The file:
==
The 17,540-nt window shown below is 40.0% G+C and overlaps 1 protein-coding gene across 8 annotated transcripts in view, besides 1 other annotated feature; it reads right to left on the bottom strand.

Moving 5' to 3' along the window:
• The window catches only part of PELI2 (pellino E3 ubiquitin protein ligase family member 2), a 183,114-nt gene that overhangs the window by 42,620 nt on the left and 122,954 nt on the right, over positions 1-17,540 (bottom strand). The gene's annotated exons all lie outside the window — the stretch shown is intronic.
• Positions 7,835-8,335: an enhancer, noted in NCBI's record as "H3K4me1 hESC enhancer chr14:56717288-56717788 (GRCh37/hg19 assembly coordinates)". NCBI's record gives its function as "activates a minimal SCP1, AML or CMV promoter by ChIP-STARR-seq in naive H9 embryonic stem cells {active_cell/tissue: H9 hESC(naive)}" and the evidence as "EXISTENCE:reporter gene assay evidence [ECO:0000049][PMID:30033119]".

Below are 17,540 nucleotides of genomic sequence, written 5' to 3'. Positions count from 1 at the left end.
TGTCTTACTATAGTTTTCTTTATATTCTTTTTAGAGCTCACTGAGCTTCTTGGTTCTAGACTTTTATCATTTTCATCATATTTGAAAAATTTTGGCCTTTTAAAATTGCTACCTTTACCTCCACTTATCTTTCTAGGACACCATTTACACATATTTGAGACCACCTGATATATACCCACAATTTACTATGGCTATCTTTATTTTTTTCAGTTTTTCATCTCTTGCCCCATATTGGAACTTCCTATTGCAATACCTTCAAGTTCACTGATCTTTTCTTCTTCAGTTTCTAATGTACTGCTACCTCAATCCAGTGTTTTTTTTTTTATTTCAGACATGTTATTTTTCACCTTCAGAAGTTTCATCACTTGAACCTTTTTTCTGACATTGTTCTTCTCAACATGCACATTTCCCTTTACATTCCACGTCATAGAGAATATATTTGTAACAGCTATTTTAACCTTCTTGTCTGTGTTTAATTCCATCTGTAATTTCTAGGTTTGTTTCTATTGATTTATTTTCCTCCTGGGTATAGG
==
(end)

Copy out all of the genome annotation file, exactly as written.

The 17,540-nt window shown below is 40.0% G+C and overlaps 1 protein-coding gene across 8 annotated transcripts in view, besides 1 other annotated feature; it reads right to left on the bottom strand.

Moving 5' to 3' along the window:
• The window catches only part of PELI2 (pellino E3 ubiquitin protein ligase family member 2), a 183,114-nt gene that overhangs the window by 42,620 nt on the left and 122,954 nt on the right, over positions 1-17,540 (bottom strand). The gene's annotated exons all lie outside the window — the stretch shown is intronic.
• Positions 7,835-8,335: an enhancer, noted in NCBI's record as "H3K4me1 hESC enhancer chr14:56717288-56717788 (GRCh37/hg19 assembly coordinates)". NCBI's record gives its function as "activates a minimal SCP1, AML or CMV promoter by ChIP-STARR-seq in naive H9 embryonic stem cells {active_cell/tissue: H9 hESC(naive)}" and the evidence as "EXISTENCE:reporter gene assay evidence [ECO:0000049][PMID:30033119]".

Below are 17,540 nucleotides of genomic sequence, written 5' to 3'. Positions count from 1 at the left end.
TGTCTTACTATAGTTTTCTTTATATTCTTTTTAGAGCTCACTGAGCTTCTTGGTTCTAGACTTTTATCATTTTCATCATATTTGAAAAATTTTGGCCTTTTAAAATTGCTACCTTTACCTCCACTTATCTTTCTAGGACACCATTTACACATATTTGAGACCACCTGATATATACCCACAATTTACTATGGCTATCTTTATTTTTTTCAGTTTTTCATCTCTTGCCCCATATTGGAACTTCCTATTGCAATACCTTCAAGTTCACTGATCTTTTCTTCTTCAGTTTCTAATGTACTGCTACCTCAATCCAGTGTTTTTTTTTTTATTTCAGACATGTTATTTTTCACCTTCAGAAGTTTCATCACTTGAACCTTTTTTCTGACATTGTTCTTCTCAACATGCACATTTCCCTTTACATTCCACGTCATAGAGAATATATTTGTAACAGCTATTTTAACCTTCTTGTCTGTGTTTAATTCCATCTGTAATTTCTAGGTTTGTTTCTATTGATTTATTTTCCTCCTGGGTATAGG